JEERS to a knife-toting family from Vermont that police say went on a rampage at the entrance to Salem’s Canobie Lake Park.
When the Perry family from northern Vermont arrived at the amusement park Monday, security officers asked members of the group to remove the knives they had strapped to their belts before entering. It was a reasonable request. Private businesses such as Canobie Lake Park have the right to set whatever policies they deem fit regarding the possession of knives on their property.
But, according to police, the Perry family didn’t respond reasonably to the request at all.
One man screamed profanities at the security officers in front of other customers, including children, according to Deputy police Chief Shawn Patten. When an officer tried to arrest Joshua Perry, 23, of Sutton, Vt., he became combative. Other family members jumped on officers’ backs, threw punches and kicks and grabbed for the officers’ weapons, Patten told our reporter. Police had to radio for backup before the situation was brought under control. Two officers were hurt, one seriously.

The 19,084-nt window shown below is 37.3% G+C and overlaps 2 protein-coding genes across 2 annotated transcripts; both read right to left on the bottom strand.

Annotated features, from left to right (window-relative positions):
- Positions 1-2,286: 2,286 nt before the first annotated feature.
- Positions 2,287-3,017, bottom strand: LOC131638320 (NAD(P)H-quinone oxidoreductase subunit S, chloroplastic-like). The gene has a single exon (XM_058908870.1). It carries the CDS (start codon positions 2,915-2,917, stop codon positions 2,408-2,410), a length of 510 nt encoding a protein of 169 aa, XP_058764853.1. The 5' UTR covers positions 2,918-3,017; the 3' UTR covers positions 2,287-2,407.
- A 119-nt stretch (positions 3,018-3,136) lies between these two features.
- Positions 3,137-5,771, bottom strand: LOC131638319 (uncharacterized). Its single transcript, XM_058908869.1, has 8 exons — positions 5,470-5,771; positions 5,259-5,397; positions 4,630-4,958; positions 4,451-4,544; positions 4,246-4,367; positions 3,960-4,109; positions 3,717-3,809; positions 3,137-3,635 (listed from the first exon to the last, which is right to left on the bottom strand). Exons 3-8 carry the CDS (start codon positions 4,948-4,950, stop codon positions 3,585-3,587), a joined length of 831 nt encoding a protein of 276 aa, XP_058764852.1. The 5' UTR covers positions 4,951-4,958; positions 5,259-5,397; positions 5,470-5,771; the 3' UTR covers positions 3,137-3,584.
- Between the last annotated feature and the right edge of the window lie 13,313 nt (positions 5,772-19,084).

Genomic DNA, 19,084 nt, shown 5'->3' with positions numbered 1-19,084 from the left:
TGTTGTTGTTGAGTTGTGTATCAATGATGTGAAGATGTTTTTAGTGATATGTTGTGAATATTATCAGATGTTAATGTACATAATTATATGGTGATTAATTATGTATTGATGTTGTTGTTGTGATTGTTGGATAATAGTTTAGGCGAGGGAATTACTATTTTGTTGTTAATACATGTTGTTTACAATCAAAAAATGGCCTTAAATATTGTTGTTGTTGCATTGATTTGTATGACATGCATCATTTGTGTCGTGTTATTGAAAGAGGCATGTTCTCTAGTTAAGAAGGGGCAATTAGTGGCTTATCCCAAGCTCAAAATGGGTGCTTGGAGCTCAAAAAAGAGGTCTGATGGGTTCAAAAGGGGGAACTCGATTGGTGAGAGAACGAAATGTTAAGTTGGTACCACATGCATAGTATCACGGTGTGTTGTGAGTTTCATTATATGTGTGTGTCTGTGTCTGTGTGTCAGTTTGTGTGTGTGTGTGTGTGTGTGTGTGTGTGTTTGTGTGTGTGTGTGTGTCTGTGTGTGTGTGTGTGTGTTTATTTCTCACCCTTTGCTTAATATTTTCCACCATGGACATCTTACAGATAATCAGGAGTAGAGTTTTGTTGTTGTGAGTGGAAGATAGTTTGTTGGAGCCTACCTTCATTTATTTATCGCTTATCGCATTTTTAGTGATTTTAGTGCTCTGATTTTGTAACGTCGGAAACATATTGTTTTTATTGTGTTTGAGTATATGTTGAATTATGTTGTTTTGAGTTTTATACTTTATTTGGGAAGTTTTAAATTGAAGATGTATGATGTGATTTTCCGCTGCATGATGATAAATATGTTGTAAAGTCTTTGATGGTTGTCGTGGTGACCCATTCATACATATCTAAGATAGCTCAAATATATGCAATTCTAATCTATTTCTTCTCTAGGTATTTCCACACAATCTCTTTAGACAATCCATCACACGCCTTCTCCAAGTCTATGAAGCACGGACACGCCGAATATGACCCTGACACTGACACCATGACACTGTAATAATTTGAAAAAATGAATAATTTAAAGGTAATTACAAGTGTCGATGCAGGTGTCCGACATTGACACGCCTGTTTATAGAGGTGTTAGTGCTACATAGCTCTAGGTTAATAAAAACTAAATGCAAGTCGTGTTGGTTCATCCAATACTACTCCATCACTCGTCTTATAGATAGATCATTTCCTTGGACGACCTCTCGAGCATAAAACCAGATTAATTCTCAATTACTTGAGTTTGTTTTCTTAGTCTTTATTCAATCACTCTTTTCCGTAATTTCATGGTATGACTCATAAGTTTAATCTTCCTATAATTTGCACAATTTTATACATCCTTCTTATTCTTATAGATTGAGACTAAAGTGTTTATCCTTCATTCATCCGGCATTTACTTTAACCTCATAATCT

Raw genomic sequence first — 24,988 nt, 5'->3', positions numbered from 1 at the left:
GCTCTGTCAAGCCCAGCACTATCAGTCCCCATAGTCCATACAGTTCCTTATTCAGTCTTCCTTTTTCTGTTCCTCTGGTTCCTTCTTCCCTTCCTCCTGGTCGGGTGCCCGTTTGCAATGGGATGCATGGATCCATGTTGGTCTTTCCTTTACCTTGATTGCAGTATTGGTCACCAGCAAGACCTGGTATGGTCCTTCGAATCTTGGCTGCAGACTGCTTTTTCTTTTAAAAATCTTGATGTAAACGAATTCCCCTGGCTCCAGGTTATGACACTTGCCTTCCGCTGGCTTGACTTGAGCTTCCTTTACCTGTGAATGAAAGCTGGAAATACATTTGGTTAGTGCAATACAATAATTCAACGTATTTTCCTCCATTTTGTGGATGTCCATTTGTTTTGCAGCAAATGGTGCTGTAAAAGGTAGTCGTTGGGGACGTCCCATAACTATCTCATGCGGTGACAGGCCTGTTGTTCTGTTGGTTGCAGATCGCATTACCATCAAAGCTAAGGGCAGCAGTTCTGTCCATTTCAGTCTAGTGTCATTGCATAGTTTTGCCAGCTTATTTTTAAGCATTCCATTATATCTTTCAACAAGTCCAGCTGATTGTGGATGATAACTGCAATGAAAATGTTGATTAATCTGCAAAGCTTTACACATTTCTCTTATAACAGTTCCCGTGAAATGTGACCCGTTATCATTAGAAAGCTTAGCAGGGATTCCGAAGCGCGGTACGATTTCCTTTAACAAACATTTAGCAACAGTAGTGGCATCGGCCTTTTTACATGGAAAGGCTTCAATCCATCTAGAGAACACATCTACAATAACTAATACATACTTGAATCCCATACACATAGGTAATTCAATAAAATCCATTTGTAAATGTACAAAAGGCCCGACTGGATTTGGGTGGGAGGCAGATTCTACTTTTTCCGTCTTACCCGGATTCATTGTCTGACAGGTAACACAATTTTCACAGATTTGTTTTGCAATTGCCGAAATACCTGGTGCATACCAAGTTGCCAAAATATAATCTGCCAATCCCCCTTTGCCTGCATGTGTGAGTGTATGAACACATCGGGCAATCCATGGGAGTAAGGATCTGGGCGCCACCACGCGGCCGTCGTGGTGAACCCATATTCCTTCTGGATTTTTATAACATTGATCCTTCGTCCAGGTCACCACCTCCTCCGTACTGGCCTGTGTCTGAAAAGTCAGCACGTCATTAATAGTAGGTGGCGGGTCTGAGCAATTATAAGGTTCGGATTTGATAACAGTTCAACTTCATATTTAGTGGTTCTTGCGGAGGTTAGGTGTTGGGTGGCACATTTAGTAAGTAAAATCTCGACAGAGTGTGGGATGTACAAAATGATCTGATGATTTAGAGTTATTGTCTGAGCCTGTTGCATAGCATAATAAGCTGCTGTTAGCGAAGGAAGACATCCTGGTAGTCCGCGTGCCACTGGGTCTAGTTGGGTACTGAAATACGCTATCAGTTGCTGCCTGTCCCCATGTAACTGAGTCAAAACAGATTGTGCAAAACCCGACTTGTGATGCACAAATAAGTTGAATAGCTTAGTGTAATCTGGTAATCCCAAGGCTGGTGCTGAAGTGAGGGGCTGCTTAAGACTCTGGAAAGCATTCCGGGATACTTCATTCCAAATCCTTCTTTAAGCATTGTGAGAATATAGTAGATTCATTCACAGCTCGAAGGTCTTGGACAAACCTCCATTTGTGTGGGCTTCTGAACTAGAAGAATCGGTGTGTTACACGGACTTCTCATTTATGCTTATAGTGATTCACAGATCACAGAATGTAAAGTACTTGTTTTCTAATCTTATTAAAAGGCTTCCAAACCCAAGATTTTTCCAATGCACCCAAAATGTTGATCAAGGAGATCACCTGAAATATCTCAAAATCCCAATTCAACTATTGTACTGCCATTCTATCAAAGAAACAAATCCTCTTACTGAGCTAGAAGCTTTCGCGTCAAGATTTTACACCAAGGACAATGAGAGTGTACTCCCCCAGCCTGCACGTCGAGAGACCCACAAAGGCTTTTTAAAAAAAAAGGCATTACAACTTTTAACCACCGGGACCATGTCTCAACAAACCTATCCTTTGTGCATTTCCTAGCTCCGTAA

Five members of the Perry family were placed under arrest and face charges including rioting, resisting arrest, assault, criminal trespass and disorderly conduct.
It’s a long drive from northern Vermont to Salem for a day of fun. The Perry family instead landed in trouble with the law due to their unreasonable reaction to a completely reasonable request.
CHEERS to volunteers helping to renovate a sick woman’s Haverhill home.
Laurie Bogrett suffers from a genetic kidney disease that requires her to undergo dialysis three times a week. The disease prevents her from working and the Salem Street home she shares with her two teenage daughters was falling into disrepair.
Thanks to a local group — Rebuilding Together Greater Haverhill — and Phillips North America, the Andover-based health-care equipment maker, Bogrett is getting the home repairs she needs.